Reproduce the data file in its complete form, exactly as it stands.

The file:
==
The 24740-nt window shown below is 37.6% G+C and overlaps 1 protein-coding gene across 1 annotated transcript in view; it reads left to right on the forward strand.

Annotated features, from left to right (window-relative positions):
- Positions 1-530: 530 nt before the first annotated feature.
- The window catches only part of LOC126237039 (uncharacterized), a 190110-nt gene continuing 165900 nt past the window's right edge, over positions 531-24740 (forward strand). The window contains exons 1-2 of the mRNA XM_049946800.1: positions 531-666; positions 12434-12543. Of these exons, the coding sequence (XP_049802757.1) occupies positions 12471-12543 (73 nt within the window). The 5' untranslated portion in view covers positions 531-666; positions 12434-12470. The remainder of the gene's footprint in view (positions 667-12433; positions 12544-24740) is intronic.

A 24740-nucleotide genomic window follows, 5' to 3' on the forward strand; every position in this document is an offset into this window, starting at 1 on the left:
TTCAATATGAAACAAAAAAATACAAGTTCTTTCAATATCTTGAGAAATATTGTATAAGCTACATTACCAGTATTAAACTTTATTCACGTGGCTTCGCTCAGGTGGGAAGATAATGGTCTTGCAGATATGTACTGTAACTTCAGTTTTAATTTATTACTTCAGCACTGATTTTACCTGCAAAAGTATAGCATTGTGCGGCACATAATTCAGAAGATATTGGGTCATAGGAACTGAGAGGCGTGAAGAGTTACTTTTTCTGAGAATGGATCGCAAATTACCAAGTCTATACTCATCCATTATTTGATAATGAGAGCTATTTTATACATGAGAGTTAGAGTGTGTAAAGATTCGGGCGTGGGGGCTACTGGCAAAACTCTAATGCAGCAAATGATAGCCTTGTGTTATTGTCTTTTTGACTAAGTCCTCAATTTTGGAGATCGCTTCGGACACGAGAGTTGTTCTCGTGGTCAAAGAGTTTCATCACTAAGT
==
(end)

The 24740-nt window shown below is 37.6% G+C and overlaps 1 protein-coding gene across 1 annotated transcript in view; it reads left to right on the forward strand.

Annotated features, from left to right (window-relative positions):
- Positions 1-530: 530 nt before the first annotated feature.
- The window catches only part of LOC126237039 (uncharacterized), a 190110-nt gene continuing 165900 nt past the window's right edge, over positions 531-24740 (forward strand). The window contains exons 1-2 of the mRNA XM_049946800.1: positions 531-666; positions 12434-12543. Of these exons, the coding sequence (XP_049802757.1) occupies positions 12471-12543 (73 nt within the window). The 5' untranslated portion in view covers positions 531-666; positions 12434-12470. The remainder of the gene's footprint in view (positions 667-12433; positions 12544-24740) is intronic.

A 24740-nucleotide genomic window follows, 5' to 3' on the forward strand; every position in this document is an offset into this window, starting at 1 on the left:
TTCAATATGAAACAAAAAAATACAAGTTCTTTCAATATCTTGAGAAATATTGTATAAGCTACATTACCAGTATTAAACTTTATTCACGTGGCTTCGCTCAGGTGGGAAGATAATGGTCTTGCAGATATGTACTGTAACTTCAGTTTTAATTTATTACTTCAGCACTGATTTTACCTGCAAAAGTATAGCATTGTGCGGCACATAATTCAGAAGATATTGGGTCATAGGAACTGAGAGGCGTGAAGAGTTACTTTTTCTGAGAATGGATCGCAAATTACCAAGTCTATACTCATCCATTATTTGATAATGAGAGCTATTTTATACATGAGAGTTAGAGTGTGTAAAGATTCGGGCGTGGGGGCTACTGGCAAAACTCTAATGCAGCAAATGATAGCCTTGTGTTATTGTCTTTTTGACTAAGTCCTCAATTTTGGAGATCGCTTCGGACACGAGAGTTGTTCTCGTGGTCAAAGAGTTTCATCACTAAGT